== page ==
One day in my early twenties, I found myself - not for the first time - standing beside a section marked philosophy in my local bookshop. Had the assistant walked over and asked if she could help me to find anything, I would have had trouble answering, beyond saying, in the most naive and embarrassing way, that I was looking for answers - or simply, for consolation.

One day in my early twenties, I found myself - not for the first time - standing beside a section marked philosophy in my local bookshop. Had the assistant walked over and asked if she could help me to find anything, I would have had trouble answering, beyond saying, in the most naive and embarrassing way, that I was looking for answers - or simply, for consolation.

For years, philosophy had seemed to me like an ultimate authority on life's great questions, a natural place to seek answers to the riddles of human unhappiness. It promised something at once completely naive and deeply profound; a way to change one's life for the better, to become a somewhat less disturbed, paranoid, inadequate, lovesick and panicked individual.

Philosophy was of course a vast subject, many of its practitioners were entirely unconcerned with making one feel happier, but it nevertheless seemed possible to discern a small group of men, separated by centuries, who shared a loose allegiance to a single vision of philosophy suggested by the Greek etymology of the word - philo: love; sophia: wisdom - a group of philosophers with a common interest in saying a few consoling and practical things about the causes of our greatest griefs.

Shortly before being sentenced to death by the people of Athens, the philosopher Socrates expressed his passionate belief that an unexamined life was not worth living.

What did he mean by "unexamined"? When philosophy began in Ancient Greece, it did so in opposition to the then leading source of explanation about the world, popular religion. Whereas religion told people what to believe, it did not give them logically founded reasons for doing so. Philosophy marked itself out by suggesting that we should never hold any belief which we haven't first weighed up logically.

A consequence of rejecting received wisdom is a sense of knowing far less than one had previously imagined - which is the beginning of philosophical wisdom according to Socrates. Socrates spent his life asking himself the sort of basic questions which most of his fellow Athenians blithely thought they knew all about already, questions like, "What is virtue?", "How should one live?" and "What is wisdom?"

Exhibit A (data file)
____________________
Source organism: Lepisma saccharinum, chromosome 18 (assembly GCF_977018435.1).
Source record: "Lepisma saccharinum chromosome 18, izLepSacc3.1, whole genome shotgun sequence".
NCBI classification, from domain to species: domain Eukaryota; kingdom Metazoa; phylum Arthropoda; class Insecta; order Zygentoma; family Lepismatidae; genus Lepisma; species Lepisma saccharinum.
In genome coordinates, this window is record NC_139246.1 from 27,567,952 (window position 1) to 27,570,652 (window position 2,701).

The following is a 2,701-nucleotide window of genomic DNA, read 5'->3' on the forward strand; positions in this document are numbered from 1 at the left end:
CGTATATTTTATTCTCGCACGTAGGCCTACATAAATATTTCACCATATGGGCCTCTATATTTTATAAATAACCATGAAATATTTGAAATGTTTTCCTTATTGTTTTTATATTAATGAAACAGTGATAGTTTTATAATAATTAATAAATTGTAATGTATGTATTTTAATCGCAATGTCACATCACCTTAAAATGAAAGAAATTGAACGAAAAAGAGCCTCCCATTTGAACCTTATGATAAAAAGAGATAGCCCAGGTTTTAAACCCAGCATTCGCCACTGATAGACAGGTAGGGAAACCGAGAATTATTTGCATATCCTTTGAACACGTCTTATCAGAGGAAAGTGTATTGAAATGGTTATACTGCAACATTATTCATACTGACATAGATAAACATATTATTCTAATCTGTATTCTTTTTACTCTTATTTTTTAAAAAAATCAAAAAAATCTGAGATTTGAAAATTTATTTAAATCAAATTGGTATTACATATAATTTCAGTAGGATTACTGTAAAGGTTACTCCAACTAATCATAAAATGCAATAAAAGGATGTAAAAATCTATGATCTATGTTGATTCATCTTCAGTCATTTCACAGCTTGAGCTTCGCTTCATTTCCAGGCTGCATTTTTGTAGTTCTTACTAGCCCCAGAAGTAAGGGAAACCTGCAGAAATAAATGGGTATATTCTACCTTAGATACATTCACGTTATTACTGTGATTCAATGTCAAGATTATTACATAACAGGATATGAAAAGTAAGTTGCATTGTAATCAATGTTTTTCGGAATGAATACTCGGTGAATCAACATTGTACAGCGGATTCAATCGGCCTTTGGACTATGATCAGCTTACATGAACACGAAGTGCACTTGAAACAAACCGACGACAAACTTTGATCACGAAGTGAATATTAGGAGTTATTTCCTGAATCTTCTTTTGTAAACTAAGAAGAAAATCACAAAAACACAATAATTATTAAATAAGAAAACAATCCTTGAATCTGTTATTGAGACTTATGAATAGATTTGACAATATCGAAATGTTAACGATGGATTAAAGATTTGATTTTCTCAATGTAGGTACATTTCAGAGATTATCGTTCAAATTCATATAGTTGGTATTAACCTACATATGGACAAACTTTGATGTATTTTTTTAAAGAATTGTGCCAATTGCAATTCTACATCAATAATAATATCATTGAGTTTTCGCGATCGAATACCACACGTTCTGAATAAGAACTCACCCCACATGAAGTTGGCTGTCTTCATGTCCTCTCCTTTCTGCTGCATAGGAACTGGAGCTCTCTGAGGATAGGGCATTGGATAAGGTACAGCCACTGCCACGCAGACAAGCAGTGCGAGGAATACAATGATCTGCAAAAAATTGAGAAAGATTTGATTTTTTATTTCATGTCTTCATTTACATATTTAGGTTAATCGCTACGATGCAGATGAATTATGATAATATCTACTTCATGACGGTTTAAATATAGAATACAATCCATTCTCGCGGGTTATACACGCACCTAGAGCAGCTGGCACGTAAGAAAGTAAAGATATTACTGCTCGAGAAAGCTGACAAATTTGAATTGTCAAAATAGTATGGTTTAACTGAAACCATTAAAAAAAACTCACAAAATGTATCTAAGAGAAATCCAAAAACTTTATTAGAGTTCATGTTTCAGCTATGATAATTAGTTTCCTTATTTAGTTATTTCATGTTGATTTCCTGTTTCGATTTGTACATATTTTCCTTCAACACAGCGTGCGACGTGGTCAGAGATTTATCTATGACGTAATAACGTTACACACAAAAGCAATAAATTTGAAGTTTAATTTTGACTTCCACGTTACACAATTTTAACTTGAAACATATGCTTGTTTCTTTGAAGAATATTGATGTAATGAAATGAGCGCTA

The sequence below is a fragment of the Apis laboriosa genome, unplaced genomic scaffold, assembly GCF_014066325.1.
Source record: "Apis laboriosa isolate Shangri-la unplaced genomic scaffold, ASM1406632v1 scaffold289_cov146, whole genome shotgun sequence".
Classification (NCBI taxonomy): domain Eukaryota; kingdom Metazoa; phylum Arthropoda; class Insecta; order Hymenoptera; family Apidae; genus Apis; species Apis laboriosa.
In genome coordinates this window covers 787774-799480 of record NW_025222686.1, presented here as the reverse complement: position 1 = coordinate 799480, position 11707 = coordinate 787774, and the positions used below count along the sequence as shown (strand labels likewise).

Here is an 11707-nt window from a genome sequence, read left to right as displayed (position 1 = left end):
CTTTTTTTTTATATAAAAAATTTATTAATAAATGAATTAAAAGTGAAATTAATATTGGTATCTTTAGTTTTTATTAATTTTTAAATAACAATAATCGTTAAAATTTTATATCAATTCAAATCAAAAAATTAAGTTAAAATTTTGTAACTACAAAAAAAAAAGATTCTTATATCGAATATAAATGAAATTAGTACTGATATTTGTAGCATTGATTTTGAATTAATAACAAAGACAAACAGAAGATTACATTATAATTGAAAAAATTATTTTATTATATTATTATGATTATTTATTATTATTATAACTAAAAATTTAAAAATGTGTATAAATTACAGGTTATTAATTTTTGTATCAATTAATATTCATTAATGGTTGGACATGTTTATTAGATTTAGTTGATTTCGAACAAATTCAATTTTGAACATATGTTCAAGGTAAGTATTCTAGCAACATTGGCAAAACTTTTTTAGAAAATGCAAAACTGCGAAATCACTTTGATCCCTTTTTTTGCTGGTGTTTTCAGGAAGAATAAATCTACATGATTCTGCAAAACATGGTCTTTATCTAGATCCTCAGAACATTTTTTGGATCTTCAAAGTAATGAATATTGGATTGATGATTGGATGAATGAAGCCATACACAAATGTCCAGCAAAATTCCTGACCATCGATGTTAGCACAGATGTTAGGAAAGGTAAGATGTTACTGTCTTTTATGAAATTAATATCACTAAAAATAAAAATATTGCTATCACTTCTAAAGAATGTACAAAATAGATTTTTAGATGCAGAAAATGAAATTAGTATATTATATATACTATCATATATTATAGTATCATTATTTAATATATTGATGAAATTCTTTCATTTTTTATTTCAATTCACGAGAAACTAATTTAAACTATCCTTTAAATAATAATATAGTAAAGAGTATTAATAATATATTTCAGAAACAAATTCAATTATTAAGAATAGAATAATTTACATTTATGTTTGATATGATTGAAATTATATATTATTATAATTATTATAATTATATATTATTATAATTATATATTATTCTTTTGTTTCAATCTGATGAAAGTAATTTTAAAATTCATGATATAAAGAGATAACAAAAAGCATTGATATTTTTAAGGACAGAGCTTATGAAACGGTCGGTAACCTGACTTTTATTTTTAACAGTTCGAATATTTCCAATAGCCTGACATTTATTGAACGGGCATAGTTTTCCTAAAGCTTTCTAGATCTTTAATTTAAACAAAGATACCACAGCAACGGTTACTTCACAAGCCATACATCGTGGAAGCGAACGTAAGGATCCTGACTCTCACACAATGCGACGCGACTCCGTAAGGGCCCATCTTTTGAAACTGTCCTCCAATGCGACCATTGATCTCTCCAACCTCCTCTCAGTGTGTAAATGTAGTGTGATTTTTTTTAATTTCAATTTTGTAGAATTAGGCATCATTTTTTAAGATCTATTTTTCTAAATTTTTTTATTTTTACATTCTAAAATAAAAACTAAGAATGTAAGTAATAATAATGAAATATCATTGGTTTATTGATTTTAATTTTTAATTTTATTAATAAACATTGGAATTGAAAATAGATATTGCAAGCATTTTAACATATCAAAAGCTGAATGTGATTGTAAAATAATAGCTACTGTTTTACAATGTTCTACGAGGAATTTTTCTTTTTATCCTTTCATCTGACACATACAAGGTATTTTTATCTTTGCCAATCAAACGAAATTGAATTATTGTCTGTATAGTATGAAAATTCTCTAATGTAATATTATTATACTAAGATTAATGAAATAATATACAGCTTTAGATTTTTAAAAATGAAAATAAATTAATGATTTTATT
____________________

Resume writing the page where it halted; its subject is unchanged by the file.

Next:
But he didn't only ask, he was also concerned to define ways in which to reach sound answers. If people's thinking was generally so muddled, it was, Socrates believed, because they lacked a logical method for thinking. Philosophical thinking aimed to build up arguments only from the most solid foundations, and looked to geometry for inspiration.

The Hellenistic schools of Greece and Rome - the Epicureans, Sceptics and Stoics - all believed that philosophy should address the most painful problems of human life, particularly death, love, sexuality and anger. Epicurus argued that: "Any philosopher's argument which does not therapeutically treat human suffering is worthless. For just as there is no profit in medicine if it does not expel the diseases of the body, so there is no profit in philosophy either if it does not expel the suffering of the mind."

Confronted with someone who was worried about death, an Epicurean would typically break the problem into components, arguing that the only things we should fear were those that caused us pain. When dead, we would feel neither pain nor pleasure. Therefore, there could be no logical reason to fear death. "The man who has truly comprehended that there is nothing terrible in ceasing to live, has nothing terrible to fear in life," concluded Epicurus. "Thus a man speaks foolishly when he says he fears death. It will not pain him when it comes. It pains only in prospect."

Almost all philosophies present a vision of the good life and a diagnosis of human ills, though it says something about the complexity of this ambition that no two philosophers have ever quite agreed on how to attain it.

Alain de Botton is the author of 'Status Anxiety' and 'The Consolations of Philosophy'

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